Stanford University is not only the home to some of the best and brightest pupils…but it also has a great little sandwich shop!  I biked over on Tuesday to grab some lunch and as always, was dumbfounded by the exhaustive list of possibilities.  People queued up behind me, and I kept letting people go on ahead of me, “I’m not ready yet, feel free to jump in front of me *smile*!”  After 10 minutes of deep deliberation, I picked the sandwich that best suits my personality Sometimes I’m a Vegetarian. 

“Anything to drink?”

“Oh no, it’s okay, thank you!” (In my head, I once again revisit the self-aware feeling of not having a paycheck for the next six months, and how each penny spent, will be one less that will get me to the end).

“Any free drink with that?”

(In my head, “Huh?  Pardon me?”) “Oh no, it’s okay, but thank you *smile*.”

“Everything has been taken care of, Happy Valentines Day *smile*.”  … He had just given me my entire lunch for free!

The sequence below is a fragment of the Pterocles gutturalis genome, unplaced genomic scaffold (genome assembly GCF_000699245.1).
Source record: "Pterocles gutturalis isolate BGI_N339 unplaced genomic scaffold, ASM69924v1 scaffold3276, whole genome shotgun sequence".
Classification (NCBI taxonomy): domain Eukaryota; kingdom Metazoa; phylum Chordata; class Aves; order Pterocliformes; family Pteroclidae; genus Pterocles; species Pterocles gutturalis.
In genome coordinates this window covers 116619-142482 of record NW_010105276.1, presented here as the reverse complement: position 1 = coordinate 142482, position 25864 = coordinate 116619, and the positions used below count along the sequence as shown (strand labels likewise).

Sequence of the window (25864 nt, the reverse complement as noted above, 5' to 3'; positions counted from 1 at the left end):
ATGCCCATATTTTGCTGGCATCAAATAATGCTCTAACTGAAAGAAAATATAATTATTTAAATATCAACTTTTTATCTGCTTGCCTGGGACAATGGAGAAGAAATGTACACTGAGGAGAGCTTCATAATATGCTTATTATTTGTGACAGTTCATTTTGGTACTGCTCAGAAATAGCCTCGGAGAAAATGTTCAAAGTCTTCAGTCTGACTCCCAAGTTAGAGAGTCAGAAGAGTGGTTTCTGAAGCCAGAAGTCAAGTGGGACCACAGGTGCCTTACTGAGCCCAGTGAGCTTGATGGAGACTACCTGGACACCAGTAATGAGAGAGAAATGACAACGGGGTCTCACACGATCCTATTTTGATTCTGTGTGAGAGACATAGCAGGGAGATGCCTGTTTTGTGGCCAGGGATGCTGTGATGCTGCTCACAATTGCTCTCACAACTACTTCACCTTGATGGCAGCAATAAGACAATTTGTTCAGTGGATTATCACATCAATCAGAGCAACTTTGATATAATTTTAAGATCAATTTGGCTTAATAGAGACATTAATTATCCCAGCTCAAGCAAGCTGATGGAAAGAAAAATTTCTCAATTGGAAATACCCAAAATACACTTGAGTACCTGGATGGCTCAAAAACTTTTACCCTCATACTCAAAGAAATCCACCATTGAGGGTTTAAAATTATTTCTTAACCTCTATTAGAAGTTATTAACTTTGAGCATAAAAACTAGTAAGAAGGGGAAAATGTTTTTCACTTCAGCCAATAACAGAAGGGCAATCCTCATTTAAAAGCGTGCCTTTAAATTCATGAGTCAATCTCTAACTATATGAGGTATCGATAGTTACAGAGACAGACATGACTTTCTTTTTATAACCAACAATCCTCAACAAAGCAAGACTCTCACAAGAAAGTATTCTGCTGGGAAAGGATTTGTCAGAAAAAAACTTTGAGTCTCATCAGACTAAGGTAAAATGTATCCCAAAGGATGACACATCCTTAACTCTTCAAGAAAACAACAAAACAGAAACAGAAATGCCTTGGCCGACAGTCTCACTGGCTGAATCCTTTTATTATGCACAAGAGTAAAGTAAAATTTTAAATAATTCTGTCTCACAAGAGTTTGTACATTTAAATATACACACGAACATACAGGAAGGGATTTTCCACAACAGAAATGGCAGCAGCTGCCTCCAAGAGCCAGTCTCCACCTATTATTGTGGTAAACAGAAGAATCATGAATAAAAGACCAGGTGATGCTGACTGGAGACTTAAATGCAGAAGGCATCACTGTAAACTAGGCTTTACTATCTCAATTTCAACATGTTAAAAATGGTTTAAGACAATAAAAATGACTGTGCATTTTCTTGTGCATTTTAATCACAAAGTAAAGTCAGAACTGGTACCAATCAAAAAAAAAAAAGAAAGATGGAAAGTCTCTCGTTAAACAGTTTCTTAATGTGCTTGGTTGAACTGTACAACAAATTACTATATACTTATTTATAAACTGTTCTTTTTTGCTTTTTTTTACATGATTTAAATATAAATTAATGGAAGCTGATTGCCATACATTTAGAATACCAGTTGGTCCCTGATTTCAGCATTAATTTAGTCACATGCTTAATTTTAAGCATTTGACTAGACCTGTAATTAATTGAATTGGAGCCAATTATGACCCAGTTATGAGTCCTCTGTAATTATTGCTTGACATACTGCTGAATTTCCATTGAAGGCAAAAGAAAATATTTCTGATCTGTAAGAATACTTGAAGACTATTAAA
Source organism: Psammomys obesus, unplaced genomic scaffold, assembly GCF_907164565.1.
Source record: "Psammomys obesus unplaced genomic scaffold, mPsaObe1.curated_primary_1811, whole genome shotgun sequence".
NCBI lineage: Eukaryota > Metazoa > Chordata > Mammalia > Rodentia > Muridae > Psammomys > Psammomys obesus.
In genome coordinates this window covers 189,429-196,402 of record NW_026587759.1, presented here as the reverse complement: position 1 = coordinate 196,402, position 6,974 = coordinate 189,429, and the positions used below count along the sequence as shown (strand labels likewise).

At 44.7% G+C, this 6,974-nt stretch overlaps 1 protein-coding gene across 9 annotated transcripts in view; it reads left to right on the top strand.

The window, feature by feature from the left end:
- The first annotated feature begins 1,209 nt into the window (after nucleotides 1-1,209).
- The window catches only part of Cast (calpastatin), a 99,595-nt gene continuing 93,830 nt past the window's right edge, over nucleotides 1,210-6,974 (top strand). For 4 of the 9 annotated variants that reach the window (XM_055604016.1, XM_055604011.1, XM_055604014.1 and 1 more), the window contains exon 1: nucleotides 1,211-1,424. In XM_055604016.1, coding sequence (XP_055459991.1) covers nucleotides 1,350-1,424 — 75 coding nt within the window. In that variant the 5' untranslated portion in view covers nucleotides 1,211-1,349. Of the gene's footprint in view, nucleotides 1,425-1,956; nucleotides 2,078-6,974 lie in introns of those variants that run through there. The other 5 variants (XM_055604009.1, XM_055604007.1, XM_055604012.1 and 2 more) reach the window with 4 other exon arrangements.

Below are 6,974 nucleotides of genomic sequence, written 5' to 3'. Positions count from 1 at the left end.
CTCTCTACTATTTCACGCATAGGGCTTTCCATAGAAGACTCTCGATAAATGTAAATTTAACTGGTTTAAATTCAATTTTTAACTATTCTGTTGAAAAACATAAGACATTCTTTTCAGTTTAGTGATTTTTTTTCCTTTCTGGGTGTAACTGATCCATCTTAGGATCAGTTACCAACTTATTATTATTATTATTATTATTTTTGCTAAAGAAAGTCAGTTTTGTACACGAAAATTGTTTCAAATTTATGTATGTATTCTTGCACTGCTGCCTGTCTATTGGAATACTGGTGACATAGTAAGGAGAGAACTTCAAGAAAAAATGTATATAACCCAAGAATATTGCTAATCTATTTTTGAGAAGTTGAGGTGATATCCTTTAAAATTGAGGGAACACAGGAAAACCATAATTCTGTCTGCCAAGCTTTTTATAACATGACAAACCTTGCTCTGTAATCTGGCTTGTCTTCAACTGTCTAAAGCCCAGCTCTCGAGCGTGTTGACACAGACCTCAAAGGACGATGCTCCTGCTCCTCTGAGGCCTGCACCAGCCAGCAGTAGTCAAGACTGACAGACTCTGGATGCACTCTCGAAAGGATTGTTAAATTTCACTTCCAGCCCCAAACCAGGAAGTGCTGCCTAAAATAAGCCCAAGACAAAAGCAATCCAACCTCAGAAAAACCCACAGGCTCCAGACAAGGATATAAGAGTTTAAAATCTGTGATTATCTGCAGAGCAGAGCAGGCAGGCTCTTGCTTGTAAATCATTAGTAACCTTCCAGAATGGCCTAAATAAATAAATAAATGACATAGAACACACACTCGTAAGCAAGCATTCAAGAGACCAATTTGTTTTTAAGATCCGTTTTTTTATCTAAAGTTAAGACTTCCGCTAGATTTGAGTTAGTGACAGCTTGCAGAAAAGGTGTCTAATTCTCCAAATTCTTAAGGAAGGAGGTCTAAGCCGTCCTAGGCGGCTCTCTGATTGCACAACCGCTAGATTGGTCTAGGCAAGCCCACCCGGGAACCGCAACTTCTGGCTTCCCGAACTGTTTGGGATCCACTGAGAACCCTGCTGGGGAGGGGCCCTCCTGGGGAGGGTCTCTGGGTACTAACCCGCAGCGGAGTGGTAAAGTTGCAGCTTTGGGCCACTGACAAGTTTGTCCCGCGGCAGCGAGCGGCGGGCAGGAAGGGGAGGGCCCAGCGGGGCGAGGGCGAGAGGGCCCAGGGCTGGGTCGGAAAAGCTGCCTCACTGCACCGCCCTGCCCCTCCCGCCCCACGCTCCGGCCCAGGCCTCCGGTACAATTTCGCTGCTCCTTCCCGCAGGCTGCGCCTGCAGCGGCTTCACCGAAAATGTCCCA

This one small act of kindness changed my entire perspective of the day.  I was happier; I was more motivated; I wanted to pay that act of kindness forward.  I biked home, worked on my platforms in the sunshine, reminded my loved-ones how much they mean to me, and thought about what I will do to make a difference.  I dove into work that was needed on the fellow’s six-month projects, I reminded myself of the bigger picture, and how each small act of kindness can make the world of a difference.  How incredible a single sandwich can be to completely change the attitude of an individual.  What if everyone had received a free sandwich?  What would the attitude be if we were all having a good day?  What kind of societal change could occur then?  Be thankful and grateful for the small things, and build from the positive attitudes around you.  I know one of my greatest successes here with Not For Sale has been because I am lucky to be surrounded by an incredible group of passionate and dedicated people.  Their hope and positive attitudes, continuously helps build my own hope and positive attitude.  Be that positive attitude in society and who knows who around you will pick up on it, and maybe it will change their perspective of the day.